As mentioned above, BDD is frequently associated with social isolation. Because this illness can take a heavy toll on family and friends, the affected individual may experience deep guilt and shame. Chronic BDD often includes depression which, if left untreated, can lead to a downward spiral of disability, dependency and suicide (1). One study of 100 patients with BDD reported that nearly one half had been hospitalized for a psychiatric condition, and 30 percent had made at least one suicide attempt (2).

Because persons with BDD are so uncomfortable with their perceived imperfections, a high percentage seek help from their primary physician, or they go directly to a cosmetic surgeon. In one British study, 62 percent of patients with BDD had discussed their symptoms with their primary care physician(3). Of these individuals, 48% had seen a plastic surgeon or dermatologist at least once and 26% had undergone at least one operation. In is estimated that about 2-7% of persons who have undergone cosmetic surgery have BDD (4).

BDD shares some characteristics with other disorders, sometimes making it difficult to sort out and treat. The OCD Center of Los Angeles reported on a study in which it was found that 24% of individuals with BDD also had OCD.(see www.ocdla.com). Other disorders frequently seen with BDD include: Major depression, avoidant personality disorder, social phobia, delusional disorder (somatic type), anorexia nervosa, and gender identity disorder. Because these disorders share common traits with BDD yet are significantly different from BDD and each other in other respects, careful evaluation must be done to discern whether or not more than one diagnosis is present. Complicating this task even further is the possibility that the individual having BDD may trivialize their symptoms due to their shame over them, or they may exaggerate them due to the distorted perceptions usually seen with this illness.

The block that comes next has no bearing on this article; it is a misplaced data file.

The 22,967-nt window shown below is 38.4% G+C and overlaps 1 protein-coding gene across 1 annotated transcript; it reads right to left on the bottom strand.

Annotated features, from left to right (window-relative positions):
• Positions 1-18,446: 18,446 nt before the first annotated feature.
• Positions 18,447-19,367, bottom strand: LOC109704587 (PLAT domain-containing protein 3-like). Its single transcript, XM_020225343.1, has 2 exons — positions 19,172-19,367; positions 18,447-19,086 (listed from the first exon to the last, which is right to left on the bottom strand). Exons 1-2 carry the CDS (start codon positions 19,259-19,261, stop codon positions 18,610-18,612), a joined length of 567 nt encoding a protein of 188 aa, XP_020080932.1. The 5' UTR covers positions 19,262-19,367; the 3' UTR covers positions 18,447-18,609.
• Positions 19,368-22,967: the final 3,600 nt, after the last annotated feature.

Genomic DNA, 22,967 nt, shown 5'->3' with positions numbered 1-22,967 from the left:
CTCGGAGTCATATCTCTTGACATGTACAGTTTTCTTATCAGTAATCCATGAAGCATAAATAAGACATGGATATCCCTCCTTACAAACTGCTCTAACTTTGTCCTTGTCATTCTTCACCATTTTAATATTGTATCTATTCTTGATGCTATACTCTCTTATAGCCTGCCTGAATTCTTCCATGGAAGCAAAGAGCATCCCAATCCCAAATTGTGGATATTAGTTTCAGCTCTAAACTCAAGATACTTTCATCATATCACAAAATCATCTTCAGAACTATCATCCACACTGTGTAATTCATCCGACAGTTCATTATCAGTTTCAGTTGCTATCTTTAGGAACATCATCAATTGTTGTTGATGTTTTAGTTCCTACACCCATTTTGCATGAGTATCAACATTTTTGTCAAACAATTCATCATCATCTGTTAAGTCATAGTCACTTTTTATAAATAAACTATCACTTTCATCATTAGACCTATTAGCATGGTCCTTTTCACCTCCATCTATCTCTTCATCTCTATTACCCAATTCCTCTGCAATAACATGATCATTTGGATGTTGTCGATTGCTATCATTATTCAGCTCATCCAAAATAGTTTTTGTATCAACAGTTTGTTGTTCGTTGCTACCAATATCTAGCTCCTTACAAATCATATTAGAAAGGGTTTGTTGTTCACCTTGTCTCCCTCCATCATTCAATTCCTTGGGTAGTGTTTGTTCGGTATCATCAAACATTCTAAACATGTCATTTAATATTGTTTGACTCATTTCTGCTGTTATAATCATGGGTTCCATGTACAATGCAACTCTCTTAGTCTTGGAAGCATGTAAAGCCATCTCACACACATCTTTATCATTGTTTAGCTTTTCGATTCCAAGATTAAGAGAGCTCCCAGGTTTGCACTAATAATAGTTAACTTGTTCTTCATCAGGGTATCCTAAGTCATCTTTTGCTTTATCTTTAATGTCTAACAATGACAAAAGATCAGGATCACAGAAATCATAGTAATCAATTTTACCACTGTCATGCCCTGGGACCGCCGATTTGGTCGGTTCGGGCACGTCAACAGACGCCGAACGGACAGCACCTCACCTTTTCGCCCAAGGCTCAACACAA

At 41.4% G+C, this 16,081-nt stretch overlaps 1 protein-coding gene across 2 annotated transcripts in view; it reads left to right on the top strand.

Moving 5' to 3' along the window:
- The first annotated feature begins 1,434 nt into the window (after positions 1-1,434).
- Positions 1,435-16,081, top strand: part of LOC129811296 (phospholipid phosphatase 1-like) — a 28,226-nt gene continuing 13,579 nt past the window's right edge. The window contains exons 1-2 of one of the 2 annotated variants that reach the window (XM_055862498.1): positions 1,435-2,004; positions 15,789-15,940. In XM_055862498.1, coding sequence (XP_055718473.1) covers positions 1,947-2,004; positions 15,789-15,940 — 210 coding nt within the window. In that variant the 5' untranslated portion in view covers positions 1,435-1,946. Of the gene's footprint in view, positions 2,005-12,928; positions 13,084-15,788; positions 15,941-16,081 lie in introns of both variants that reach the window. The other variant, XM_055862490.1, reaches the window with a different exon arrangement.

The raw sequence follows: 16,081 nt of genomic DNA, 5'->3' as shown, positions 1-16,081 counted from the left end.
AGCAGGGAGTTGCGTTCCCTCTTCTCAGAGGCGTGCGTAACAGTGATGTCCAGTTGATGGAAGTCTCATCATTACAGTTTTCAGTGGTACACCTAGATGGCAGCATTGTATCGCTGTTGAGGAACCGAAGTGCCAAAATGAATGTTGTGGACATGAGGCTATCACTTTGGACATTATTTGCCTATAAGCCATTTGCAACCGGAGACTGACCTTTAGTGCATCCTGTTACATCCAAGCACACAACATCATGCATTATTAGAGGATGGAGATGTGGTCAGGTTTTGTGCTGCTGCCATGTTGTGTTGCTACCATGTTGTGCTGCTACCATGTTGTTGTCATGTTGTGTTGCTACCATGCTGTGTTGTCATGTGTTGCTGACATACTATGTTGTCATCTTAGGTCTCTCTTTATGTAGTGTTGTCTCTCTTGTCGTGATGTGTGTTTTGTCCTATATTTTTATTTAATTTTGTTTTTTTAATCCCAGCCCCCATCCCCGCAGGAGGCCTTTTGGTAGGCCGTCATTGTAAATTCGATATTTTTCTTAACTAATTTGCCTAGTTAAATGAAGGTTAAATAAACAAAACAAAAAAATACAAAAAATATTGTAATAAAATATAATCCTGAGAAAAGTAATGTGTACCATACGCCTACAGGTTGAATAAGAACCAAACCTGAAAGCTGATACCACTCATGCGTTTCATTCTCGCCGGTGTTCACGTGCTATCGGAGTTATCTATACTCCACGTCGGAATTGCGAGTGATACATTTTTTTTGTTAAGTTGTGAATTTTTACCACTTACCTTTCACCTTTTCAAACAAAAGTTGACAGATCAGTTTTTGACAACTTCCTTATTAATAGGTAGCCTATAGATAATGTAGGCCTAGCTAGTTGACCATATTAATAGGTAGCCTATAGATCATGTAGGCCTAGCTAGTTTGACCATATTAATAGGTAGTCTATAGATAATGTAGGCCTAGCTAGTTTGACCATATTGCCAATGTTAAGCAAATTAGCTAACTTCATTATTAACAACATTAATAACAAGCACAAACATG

Who tends to get it?
The actual cause of BDD is unclear, although experts believe that contributing factors include biological, psychological and, perhaps, even social or cultural components. BDD seems to affect males and females equally. Very often, signs of BDD begin to appear during the late teen years or in early adulthood, although some signs may be noticeable earlier. Because teenagers especially are preoccupied with acceptance from peers and of how they appear to others, parents may believe this behavior is simply a “phase” the child is going through and that the child will outgrow it.

Support for a biochemical explanation is derived from some evidence that many individuals with BDD come from a family with a history of generalized anxiety disorder or obsessive-compulsive disorder (see www.mayoclinic.com or www.kidshealth.org). Also, because the use of selective serotonin reuptake inhibitors (SSRIs) frequently leads to improvement of symptoms, it is thought that BDD may result from poor regulation and depletion of serotonin (2,5).